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Victoria Desert


Nature creation - Earth Desert ::-- 1.Antarctic - Desert|| 2.Sahara - Desert|| 3.Arctic - Desert|| 4.Arabian - Desert|| 5.Gobi - Desert|| 6.Kalahari - Desert|| 7.Patagonian - Desert|| 8.Victoria - Desert|| 9.Syrian - Desert|| 10.Great Basin - Desert|| Desert List||


Victoria - Desert

The Great Victoria Desert is a barren and sparsely populated desert area of southern Australia.



Location and description

The Great Victoria is the biggest desert in Australia and consists of many small sandhills, grassland plains, areas with a closely packed surface of pebbles (called desert pavement or gibber plains) and salt lakes. It is over 700 kilometres wide (from west to east) and covers an area of 424,400 square kilometres from the Eastern Goldfields region of Western Australia to the Gawler Ranges in South Australia. The Western Australia Mallee shrub ecoregion lies to the west, the Little Sandy Desert to the northwest, the Gibson Desert and the Central Ranges xeric shrublands to the north, the Tirari and Sturt Stony deserts to the east, while the Nullarbor Plain to the south separates it from the Southern Ocean. Average annual rainfall is low and irregular, ranging from 200 to 250 mm per year. Thunderstorms are relatively common in the Great Victoria Desert, with an average of 15–20 thunderstorms per annum. Summer daytime temperatures range from 32 to 40 °C while in winter, this falls to 18 to 23 °C.



Habitation

In much of the region, the majority of people living in the area are Indigenous Australians. Young Indigenous adults from the Great Victoria Desert region work in the Wilurarra Creative programs to maintain and develop their culture.
Almost no farming activity is carried out in this arid desert which is mostly unpopulated. Human activity has included some mining and nuclear weapons testing while today the desert is inhabited by different groups of Indigenous Australians including the Kogara, the Mirning and the Pitjantjatjara. Despite its isolated location the Great Victoria is bisected by very rough tracks including the Connie Sue Highway and the Anne Beadell Highway.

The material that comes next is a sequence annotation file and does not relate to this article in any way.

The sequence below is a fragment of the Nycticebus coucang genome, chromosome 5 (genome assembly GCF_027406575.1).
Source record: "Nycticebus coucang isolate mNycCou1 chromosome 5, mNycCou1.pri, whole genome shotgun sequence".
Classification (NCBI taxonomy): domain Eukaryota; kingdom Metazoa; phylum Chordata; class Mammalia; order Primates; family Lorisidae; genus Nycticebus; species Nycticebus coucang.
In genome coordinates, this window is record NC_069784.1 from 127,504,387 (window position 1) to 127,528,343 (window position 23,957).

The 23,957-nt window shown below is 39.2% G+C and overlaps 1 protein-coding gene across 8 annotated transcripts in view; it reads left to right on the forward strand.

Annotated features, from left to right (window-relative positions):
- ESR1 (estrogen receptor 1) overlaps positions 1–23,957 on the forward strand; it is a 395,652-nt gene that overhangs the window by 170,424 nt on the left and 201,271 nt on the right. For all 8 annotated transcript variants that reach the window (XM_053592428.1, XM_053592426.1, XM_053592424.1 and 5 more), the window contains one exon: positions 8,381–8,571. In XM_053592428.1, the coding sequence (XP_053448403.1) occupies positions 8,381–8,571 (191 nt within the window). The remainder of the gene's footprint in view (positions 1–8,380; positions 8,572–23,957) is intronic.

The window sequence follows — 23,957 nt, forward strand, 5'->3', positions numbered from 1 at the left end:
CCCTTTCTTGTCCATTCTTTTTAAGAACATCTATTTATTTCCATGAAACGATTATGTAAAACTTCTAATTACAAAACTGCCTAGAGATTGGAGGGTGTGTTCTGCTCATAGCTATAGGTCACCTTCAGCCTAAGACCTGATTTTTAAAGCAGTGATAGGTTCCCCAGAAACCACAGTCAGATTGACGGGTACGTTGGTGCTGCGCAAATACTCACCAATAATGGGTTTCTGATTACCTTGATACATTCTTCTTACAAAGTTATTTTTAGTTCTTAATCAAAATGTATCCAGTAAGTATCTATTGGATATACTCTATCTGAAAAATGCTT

great victoria desert

History

In 1875, British explorer Ernest Giles became the first European to cross the desert. He named the desert after the then-reigning British monarch, Queen Victoria. In 1891, David Lindsey's expedition traveled across this area from north to south. Frank Hann was looking for gold in this area between 1903 and 1908. Len Beadell explored the area in the 1960s.

Environment

The Great Victoria desert is a World Wildlife Fund ecoregion and an Interim Biogeographic Regionalisation for Australia (IBRA) region of the same name.
As this area has never been used for agriculture, habitats remain largely undisturbed while parts of the desert are protected areas including Mamungari Conservation Park (formerly known as Unnamed Conservation Park) in South Australia, a large area of pristine arid zone wilderness which possesses cultural significance and is one of the fourteen World Biosphere Reserves in Australia. Habitat is also preserved in the large Aboriginal local government area of Anangu Pitjantjatjara Yankunytjatjara in South Australia and in the Great Victoria Desert Nature Reserve of Western Australia.
The nuclear weapons trials carried out by the United Kingdom at Maralinga and Emu Field in the 1950s and early 1960s have left areas contaminated with plutonium-239 and other radioactive material.

Flora

Only the hardiest of plants can survive in much of this environment. Between the sand ridges there are areas of wooded steppe consisting of Eucalyptus gongylocarpa, Eucalyptus youngiana and mulga (Acacia aneura) shrubs scattered over areas of resilient spinifex grasses particularly Triodia basedowii.

Fauna

Wildlife adapted to these harsh conditions includes few large birds or mammals but the desert does sustain many types of lizard including the vulnerable great desert skink and a number of small marsupials including the Sandhill Dunnart and the vulnerable Crest-tailed Mulgara . One way to survive here is to burrow into the sands, as a number of the desert's animals, including the endangered Southern Marsupial Mole and the Water-holding Frog do. Birds include the Chestnut-breasted Whiteface (Aphelocephala pectoralis) found on the eastern edge of the desert and the malleefowl of Mamungari Conservation Park. Predators of the desert include the dingo and two large monitor lizards, the perentie and the sand goanna .

 

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